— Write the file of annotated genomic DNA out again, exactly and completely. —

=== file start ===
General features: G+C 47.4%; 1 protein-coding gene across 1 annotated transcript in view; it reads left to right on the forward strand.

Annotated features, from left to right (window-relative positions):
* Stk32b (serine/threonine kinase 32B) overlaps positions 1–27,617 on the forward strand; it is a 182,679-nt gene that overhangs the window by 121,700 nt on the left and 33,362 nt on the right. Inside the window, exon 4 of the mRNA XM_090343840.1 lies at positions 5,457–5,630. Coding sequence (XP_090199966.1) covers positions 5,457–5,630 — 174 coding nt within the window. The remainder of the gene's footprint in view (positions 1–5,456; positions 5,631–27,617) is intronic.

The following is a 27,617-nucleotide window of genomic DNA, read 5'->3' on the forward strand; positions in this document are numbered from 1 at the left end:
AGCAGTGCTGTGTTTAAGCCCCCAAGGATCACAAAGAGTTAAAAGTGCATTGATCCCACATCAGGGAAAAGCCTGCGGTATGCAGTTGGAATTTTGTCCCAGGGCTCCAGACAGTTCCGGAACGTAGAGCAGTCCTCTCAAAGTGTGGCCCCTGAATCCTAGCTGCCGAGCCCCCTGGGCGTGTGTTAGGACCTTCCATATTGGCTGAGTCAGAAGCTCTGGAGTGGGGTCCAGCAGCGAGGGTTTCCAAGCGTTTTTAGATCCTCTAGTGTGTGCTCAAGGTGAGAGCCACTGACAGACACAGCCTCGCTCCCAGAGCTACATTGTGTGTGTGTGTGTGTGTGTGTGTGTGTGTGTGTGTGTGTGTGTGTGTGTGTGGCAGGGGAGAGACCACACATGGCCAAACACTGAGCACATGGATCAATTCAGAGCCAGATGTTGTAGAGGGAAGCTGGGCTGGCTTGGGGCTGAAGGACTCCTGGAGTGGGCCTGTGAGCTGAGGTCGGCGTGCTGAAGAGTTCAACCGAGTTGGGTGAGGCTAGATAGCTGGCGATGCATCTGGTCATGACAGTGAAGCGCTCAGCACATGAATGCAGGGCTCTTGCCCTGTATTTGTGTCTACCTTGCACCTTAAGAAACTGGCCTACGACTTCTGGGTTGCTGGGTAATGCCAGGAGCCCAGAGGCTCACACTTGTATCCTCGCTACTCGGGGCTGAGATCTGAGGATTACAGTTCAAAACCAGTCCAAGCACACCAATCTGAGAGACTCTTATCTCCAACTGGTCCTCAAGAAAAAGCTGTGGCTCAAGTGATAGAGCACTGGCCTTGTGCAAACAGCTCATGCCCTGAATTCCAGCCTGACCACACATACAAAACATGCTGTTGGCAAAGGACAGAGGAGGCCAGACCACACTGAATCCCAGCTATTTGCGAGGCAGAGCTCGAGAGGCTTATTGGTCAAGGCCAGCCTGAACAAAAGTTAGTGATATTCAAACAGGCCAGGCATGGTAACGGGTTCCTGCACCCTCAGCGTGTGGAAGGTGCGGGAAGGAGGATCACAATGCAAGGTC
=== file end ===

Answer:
General features: G+C 47.4%; 1 protein-coding gene across 1 annotated transcript in view; it reads left to right on the forward strand.

Annotated features, from left to right (window-relative positions):
* Stk32b (serine/threonine kinase 32B) overlaps positions 1–27,617 on the forward strand; it is a 182,679-nt gene that overhangs the window by 121,700 nt on the left and 33,362 nt on the right. Inside the window, exon 4 of the mRNA XM_090343840.1 lies at positions 5,457–5,630. Coding sequence (XP_090199966.1) covers positions 5,457–5,630 — 174 coding nt within the window. The remainder of the gene's footprint in view (positions 1–5,456; positions 5,631–27,617) is intronic.

The following is a 27,617-nucleotide window of genomic DNA, read 5'->3' on the forward strand; positions in this document are numbered from 1 at the left end:
AGCAGTGCTGTGTTTAAGCCCCCAAGGATCACAAAGAGTTAAAAGTGCATTGATCCCACATCAGGGAAAAGCCTGCGGTATGCAGTTGGAATTTTGTCCCAGGGCTCCAGACAGTTCCGGAACGTAGAGCAGTCCTCTCAAAGTGTGGCCCCTGAATCCTAGCTGCCGAGCCCCCTGGGCGTGTGTTAGGACCTTCCATATTGGCTGAGTCAGAAGCTCTGGAGTGGGGTCCAGCAGCGAGGGTTTCCAAGCGTTTTTAGATCCTCTAGTGTGTGCTCAAGGTGAGAGCCACTGACAGACACAGCCTCGCTCCCAGAGCTACATTGTGTGTGTGTGTGTGTGTGTGTGTGTGTGTGTGTGTGTGTGTGTGTGTGTGTGGCAGGGGAGAGACCACACATGGCCAAACACTGAGCACATGGATCAATTCAGAGCCAGATGTTGTAGAGGGAAGCTGGGCTGGCTTGGGGCTGAAGGACTCCTGGAGTGGGCCTGTGAGCTGAGGTCGGCGTGCTGAAGAGTTCAACCGAGTTGGGTGAGGCTAGATAGCTGGCGATGCATCTGGTCATGACAGTGAAGCGCTCAGCACATGAATGCAGGGCTCTTGCCCTGTATTTGTGTCTACCTTGCACCTTAAGAAACTGGCCTACGACTTCTGGGTTGCTGGGTAATGCCAGGAGCCCAGAGGCTCACACTTGTATCCTCGCTACTCGGGGCTGAGATCTGAGGATTACAGTTCAAAACCAGTCCAAGCACACCAATCTGAGAGACTCTTATCTCCAACTGGTCCTCAAGAAAAAGCTGTGGCTCAAGTGATAGAGCACTGGCCTTGTGCAAACAGCTCATGCCCTGAATTCCAGCCTGACCACACATACAAAACATGCTGTTGGCAAAGGACAGAGGAGGCCAGACCACACTGAATCCCAGCTATTTGCGAGGCAGAGCTCGAGAGGCTTATTGGTCAAGGCCAGCCTGAACAAAAGTTAGTGATATTCAAACAGGCCAGGCATGGTAACGGGTTCCTGCACCCTCAGCGTGTGGAAGGTGCGGGAAGGAGGATCACAATGCAAGGTC